The 67th Annual Golden Globes: Wet and Wild

The 67th Annual Golden Globes saw a torrential downpour on Sunday, sending stars running for cover and publicists unfurling umbrellas.

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Drew Barrymore in Atelier Versace

Photo By Tyler Boye

So much for sunny California. The 67th Annual Golden Globes saw a torrential downpour on Sunday, sending stars running for cover and publicists unfurling umbrellas as they tried to salvage the red carpet photo opportunities. (Although rain was predicted for over a week, producers decided not to tent the hundred foot long red carpet at the Beverly Hilton hotel.)


"Every time you see Los Angeles on television, it's sunny" said Best Actress nominee and Brit Carey Mulligan, in Nina Ricci. "I never expected this, but it's still special."


Even the biggest A-Listers couldn't stay dry, as evidenced by Tom Ford and Julianne Moore in Balenciaga, who were both glistening, to put it nicely. "They say it's good luck if it rains on your wedding day, so it must be good luck if it rains on your first Golden Globes," said Ford.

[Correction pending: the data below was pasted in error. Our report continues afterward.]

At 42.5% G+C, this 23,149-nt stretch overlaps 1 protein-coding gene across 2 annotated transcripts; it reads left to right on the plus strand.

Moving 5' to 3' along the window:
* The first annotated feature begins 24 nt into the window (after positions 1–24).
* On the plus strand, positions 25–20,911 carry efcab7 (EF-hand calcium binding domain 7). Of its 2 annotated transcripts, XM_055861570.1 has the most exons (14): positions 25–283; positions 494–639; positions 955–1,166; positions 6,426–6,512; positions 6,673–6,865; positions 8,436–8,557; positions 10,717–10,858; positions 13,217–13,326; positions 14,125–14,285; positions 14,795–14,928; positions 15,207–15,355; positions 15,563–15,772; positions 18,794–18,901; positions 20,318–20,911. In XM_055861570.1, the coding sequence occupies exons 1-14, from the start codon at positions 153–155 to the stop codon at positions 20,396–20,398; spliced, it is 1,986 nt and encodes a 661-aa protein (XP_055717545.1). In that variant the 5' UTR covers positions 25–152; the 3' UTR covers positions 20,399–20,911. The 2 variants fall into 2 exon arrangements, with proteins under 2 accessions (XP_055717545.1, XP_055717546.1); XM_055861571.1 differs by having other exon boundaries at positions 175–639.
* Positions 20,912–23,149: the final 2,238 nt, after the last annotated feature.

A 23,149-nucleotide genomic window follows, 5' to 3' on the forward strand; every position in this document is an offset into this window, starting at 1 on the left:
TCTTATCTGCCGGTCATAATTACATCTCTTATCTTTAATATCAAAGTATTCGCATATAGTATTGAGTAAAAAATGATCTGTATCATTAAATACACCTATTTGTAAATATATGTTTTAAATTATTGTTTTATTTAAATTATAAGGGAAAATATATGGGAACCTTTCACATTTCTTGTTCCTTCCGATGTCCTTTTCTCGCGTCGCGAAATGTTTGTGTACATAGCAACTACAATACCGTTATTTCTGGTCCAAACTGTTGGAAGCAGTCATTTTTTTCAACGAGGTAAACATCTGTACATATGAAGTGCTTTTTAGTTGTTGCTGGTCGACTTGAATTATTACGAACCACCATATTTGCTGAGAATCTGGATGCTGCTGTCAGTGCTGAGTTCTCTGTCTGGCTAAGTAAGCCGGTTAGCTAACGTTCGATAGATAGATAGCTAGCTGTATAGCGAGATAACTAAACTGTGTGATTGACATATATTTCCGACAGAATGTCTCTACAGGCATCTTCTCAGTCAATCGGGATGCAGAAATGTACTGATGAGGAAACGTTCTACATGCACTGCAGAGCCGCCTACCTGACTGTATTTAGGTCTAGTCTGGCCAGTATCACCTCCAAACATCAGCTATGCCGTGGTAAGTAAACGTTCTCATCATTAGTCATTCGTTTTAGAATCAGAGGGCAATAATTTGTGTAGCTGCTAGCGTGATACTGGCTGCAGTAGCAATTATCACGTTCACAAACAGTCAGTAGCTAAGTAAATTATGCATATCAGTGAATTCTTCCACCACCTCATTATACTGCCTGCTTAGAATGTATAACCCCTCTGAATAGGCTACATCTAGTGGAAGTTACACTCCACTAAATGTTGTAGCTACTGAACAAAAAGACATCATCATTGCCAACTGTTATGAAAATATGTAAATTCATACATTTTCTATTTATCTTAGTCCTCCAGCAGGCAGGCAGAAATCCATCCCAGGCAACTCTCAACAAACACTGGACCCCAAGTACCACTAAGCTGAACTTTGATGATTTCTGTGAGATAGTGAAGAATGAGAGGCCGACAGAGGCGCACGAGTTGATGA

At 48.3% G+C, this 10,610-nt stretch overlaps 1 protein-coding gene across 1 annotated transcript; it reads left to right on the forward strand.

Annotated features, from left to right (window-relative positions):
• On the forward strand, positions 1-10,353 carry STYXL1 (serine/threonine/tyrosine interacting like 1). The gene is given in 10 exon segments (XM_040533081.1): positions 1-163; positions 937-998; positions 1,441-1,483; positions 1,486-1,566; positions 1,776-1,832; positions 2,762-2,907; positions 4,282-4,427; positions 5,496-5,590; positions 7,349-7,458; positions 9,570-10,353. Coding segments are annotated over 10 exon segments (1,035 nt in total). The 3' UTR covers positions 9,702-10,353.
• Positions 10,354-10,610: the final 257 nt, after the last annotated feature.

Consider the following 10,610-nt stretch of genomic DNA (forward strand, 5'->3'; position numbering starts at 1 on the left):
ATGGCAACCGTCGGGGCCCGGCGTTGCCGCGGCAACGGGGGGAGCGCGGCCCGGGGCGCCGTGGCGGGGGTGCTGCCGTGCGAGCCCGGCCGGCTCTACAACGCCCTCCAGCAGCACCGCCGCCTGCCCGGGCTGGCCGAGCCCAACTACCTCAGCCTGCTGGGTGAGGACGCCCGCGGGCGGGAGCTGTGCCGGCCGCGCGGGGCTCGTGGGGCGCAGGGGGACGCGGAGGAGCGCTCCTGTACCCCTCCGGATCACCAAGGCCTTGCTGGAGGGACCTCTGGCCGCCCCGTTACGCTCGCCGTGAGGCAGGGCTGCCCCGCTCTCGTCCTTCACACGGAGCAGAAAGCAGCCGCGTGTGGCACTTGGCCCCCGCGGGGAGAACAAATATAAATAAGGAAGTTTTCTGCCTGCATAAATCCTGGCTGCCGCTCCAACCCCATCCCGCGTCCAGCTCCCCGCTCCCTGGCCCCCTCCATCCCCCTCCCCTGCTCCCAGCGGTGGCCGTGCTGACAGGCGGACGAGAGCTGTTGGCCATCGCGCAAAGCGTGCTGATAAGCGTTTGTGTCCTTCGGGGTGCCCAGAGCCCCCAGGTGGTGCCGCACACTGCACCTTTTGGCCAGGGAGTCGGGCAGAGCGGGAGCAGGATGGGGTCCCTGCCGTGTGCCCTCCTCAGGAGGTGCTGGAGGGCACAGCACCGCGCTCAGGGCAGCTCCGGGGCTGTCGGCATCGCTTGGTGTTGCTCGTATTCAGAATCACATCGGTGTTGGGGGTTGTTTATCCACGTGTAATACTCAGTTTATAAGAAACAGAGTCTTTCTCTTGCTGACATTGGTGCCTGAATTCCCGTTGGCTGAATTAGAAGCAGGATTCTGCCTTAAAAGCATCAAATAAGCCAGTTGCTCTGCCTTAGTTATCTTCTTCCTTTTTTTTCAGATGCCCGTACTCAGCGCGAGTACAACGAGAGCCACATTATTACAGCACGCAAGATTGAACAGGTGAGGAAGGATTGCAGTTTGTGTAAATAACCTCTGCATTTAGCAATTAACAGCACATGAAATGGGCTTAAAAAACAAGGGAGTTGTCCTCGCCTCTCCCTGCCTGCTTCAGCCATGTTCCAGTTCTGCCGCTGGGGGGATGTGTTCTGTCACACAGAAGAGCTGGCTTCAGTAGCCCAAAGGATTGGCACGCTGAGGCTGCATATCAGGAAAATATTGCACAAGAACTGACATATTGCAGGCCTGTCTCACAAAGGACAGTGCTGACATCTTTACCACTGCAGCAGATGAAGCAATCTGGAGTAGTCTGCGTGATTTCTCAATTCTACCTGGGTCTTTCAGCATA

Even George Clooney, who was the last to arrive, took the weather in stride. "What is this day about? Pure rain. Just look at the bottom of her dress," he said, pointing to the soaking hem of girlfriend Elisabetta Canalis' pink jersey Roberto Cavalli gown.


Mariah Carey stayed dry by entering the red carpet at its midway point from inside of the hotel, and Sandra Bullock credited pure luck for her choice of a deep purple Bottega Veneta gown made from Japanese chiffon. "My dress is actually waterproof, but it certainly wasn't intentional. I chose it because it was beautiful," she said.


But for every sleek, dark number out there, there were twice as many light colored chiffon and silk gowns that will never be returned in the same shape as when they went out.


Lucky for the men. "I just ran right through the rain," said Chace Crawford in a traditional black tux. "I'm just telling everyone it's my fault since it's my first time here."



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